“…perhaps we have judged them wrongly, or perhaps we are unable to see this the most beautiful and glorious thing that has happened in the history of the city, a sheet of foam flows from the floor of the balcony, if only I could go with it, falling interminably, clean, purified, naked.”
The first person “I” allows the narrator to occupy a subject position from which he can denounce moral relativism. This way the doctor’s wife remains the only seeing character (although when she encounters a blind writer near the end who seems to be writing about blindness it is easy to suspect that he might have something to do with the narrator) and the narrator is free to shift into a first person plural which implies the censure of an ideal enlightened society of people who can see (a society Saramago seems to believe exists only in imagination) and who call upon the reader to recognize the horror of what is happening, not only in the book but in the world outside of it as well. When Saramago calls upon the decency of his reader this way he is reminiscent of Dickens, who does the same thing, in Bleak House for instance, in the passage describing the death of Jo, the chimney sweep.
“The light is come upon the dark benighted way! Dead!
“Dead, your Majesty. Dead, my lords and gentlemen. Dead, Right Reverends and Wrong Reverends of every order. Dead, men and women, born with Heavenly compassion in your hearts. And dying thus around us every day.”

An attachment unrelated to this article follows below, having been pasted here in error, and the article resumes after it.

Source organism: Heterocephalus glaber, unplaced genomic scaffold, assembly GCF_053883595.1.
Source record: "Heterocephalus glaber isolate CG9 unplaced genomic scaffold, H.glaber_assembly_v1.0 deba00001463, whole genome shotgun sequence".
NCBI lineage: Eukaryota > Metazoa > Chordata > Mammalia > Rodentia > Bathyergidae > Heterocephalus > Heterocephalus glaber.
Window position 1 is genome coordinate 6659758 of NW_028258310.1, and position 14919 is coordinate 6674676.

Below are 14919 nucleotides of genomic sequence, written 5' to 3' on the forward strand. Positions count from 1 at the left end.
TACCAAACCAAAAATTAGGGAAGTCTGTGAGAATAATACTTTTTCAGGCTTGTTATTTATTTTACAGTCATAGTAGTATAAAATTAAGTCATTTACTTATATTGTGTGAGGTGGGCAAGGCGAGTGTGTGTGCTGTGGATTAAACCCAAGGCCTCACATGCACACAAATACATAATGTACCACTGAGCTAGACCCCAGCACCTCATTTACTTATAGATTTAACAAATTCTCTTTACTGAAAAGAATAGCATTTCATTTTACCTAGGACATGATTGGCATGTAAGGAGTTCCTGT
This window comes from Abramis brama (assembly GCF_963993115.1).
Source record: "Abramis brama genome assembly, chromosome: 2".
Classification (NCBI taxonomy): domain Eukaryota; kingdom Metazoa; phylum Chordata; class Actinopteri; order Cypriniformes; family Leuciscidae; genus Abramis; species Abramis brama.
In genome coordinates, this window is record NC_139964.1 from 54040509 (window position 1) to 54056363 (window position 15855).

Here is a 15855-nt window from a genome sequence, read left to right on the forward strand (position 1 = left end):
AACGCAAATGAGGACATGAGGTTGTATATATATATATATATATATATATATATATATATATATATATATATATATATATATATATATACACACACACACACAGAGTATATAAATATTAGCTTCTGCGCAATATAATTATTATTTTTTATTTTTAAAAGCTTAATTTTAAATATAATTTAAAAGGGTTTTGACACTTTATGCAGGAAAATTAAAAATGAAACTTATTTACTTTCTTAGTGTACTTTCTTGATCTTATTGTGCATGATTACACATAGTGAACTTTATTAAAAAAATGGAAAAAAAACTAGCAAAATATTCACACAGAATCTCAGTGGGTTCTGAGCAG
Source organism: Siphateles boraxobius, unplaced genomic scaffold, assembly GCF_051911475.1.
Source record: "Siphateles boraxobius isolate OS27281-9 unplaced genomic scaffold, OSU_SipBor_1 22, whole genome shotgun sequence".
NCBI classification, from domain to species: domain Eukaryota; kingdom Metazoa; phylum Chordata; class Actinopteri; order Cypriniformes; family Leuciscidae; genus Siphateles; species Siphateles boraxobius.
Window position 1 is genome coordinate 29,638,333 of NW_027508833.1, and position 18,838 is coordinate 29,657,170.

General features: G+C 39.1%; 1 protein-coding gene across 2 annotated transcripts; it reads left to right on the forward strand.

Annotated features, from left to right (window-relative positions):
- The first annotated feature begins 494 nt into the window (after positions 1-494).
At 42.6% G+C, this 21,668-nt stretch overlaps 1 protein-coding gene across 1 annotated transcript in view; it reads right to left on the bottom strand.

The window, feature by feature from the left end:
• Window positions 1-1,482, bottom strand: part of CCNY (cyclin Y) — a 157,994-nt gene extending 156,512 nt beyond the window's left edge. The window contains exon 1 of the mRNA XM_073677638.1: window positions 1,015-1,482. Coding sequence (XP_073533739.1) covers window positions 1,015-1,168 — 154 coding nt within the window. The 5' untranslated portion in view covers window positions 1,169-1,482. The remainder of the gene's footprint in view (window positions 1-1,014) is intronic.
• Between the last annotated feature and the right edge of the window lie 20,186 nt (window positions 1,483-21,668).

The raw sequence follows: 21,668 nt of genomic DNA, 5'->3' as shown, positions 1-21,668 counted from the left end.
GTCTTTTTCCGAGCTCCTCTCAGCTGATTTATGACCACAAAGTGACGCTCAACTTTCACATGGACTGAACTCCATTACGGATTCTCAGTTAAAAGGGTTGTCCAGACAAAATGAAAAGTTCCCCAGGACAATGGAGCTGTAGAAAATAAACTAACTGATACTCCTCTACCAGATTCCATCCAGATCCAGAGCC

Condemnations of moral relativism are often weakened by the historical tendency of the western world to condemn everything not customary in western culture on supposedly moral grounds. Saramago neatly sidesteps this problem with his allegorical blindness, by implying that moral blindness, the blindness of fear, the blindness of desperation, is an affliction that can strike anyone at any time, anywhere in the world, and that this affliction is contagious. Those struck blind become simultaneously shameless and helpless and civilization crumbles. The streets are almost immediately filled with corpses and shit, dogs run wild, and humans become like animals. The doctor’s wife sees the horror in it’s entirety, while the others are left to grope blindly along. Saramago allows no one a name, and dialogue comes from many characters at once and the reader must pay attention in order to distinguish who is speaking without the customary visual cues of quotation marks and new paragraphs that usually signal a new speaker. The sentences are long and fluid, which facilitates the shifting nature of the narrator, and maintains a sense of momentum. The imagery is sparse, as the reader is limited to what the doctor’s wife sees, and what little the narrator reveals, and this perhaps, is the most difficult aspect of the book, at least for this reader (who is partial to such enchantments.)
Novels with overtly moral concerns often make for insufferable reading but Saramago’s reminds his reader to look if he can see, and rather than interpreting his observations for him hopes that observation will be enough.